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With the global economy recovering from a steep recession, and with that recovery challenging our long-held ideas about what careers and the market can be, learning the basics of economics has never been more essential. Principles such as gains from trade, the role of profit and loss, and the secondary effects of government spending, taxes, and borrowing risk continue to be critically important to the way America's economy functions, and critically important to understand for those hoping to further their professional lives - even their personal lives. Common Sense Economics discusses key points and theories, using them to show how any reader can make wiser personal choices and form more informed positions on policy.
Now in its third edition, this fully updated classic from James D. Gwartney, Richard L. Stroup, Dwight R. Lee, and Tawni H. Ferrarini reflects on the recession and the progress that's been made since the crash; it offers insight into political processes and the many ways in which economics informs policy, illuminating our world and what might be done to make it better.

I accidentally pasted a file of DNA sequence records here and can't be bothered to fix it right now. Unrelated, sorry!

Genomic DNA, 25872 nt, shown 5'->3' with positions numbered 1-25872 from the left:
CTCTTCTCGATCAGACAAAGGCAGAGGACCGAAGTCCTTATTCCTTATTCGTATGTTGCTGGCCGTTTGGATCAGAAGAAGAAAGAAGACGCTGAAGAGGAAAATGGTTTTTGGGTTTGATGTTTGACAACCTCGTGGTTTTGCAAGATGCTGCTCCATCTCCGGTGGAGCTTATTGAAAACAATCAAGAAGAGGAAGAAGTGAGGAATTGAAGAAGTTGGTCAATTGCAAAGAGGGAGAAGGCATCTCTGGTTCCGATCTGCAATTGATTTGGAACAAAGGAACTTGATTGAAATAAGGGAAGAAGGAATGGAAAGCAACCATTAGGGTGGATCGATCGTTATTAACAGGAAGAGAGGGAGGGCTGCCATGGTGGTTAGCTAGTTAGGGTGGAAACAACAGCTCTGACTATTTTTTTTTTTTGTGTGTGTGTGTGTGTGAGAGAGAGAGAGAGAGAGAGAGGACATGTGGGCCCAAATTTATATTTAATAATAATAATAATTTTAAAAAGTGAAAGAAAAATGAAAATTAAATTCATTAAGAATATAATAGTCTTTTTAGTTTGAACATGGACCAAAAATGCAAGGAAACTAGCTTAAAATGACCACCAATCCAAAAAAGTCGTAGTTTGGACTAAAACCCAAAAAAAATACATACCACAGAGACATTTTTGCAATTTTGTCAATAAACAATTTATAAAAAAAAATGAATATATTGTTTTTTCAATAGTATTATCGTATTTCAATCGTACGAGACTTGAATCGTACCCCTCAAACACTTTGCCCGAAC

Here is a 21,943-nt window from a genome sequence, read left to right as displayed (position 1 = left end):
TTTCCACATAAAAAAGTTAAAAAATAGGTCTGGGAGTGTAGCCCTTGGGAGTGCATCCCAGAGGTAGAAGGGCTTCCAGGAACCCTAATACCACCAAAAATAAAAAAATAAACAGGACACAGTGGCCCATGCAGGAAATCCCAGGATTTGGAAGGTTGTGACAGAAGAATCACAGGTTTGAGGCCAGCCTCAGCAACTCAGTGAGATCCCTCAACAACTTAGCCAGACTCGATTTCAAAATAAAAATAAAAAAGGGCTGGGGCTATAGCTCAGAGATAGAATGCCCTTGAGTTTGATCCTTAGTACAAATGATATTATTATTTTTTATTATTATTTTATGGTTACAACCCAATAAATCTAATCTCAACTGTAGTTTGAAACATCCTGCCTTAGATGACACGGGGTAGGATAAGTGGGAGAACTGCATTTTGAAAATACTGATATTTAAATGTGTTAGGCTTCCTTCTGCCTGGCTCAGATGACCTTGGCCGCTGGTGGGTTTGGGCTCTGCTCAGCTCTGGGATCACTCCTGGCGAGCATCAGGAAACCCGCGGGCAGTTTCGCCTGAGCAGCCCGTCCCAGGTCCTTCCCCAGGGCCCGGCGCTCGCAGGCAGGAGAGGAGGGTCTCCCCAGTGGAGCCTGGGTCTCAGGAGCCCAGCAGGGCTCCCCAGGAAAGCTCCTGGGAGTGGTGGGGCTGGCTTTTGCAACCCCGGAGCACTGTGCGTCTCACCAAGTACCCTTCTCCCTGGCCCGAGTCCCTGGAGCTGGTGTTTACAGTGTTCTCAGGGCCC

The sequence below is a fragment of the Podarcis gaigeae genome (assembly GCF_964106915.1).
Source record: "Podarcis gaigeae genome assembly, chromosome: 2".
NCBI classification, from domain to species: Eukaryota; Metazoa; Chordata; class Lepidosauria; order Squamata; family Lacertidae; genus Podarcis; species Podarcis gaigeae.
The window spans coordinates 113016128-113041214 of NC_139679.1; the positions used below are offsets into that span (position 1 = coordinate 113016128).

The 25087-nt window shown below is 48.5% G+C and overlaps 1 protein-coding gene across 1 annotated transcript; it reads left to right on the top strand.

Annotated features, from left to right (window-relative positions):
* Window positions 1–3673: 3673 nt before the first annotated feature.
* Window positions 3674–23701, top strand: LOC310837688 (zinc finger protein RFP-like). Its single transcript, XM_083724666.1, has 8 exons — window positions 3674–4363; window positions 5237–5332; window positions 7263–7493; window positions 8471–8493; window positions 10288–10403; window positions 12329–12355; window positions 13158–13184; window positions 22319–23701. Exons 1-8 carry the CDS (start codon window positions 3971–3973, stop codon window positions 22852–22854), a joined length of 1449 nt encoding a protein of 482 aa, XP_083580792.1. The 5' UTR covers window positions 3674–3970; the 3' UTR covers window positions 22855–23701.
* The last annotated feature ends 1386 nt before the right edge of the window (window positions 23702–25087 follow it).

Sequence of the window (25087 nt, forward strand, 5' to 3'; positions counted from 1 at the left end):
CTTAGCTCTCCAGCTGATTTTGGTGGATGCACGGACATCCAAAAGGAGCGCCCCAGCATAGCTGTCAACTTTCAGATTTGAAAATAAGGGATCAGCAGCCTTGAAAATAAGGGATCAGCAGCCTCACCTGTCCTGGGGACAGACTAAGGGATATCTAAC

James D. Gwartney served as chief economist for the Joint Economic Committee of Congress. A professor of economics at Florida State University, he holds the Gus A. Stavros Eminent Scholar Chair and directs the Stavros Center for Economic Education.
"Splendid and informed exposition of the basic principles of economics. The economics is sophisticated, the exposition simple, concise, lucid, and free from jargon." - Milton Friedman, 1976 Nobel Prize winner
"The authors tell us what everyone should know about economics in language we can all understand. It's refreshing when four of the best in the profession avoid the all-too-common practice of writing in a code that only other economists can comprehend." - Robert McTeer, former president of the Federal Reserve Bank of Dallas
"Economics is not only fun and exciting, it's mostly plain common sense. The authors have done a yeoman's job in proving just that. Common Sense Economics not only is a fun, readable read but can serve as a handy and important reference for students, teachers, businessmen, members of the media, politicians, and trained economists." - Walter E. Williams, John M. Olin Distinguished Professor of Economics at George Mason University (Virginia)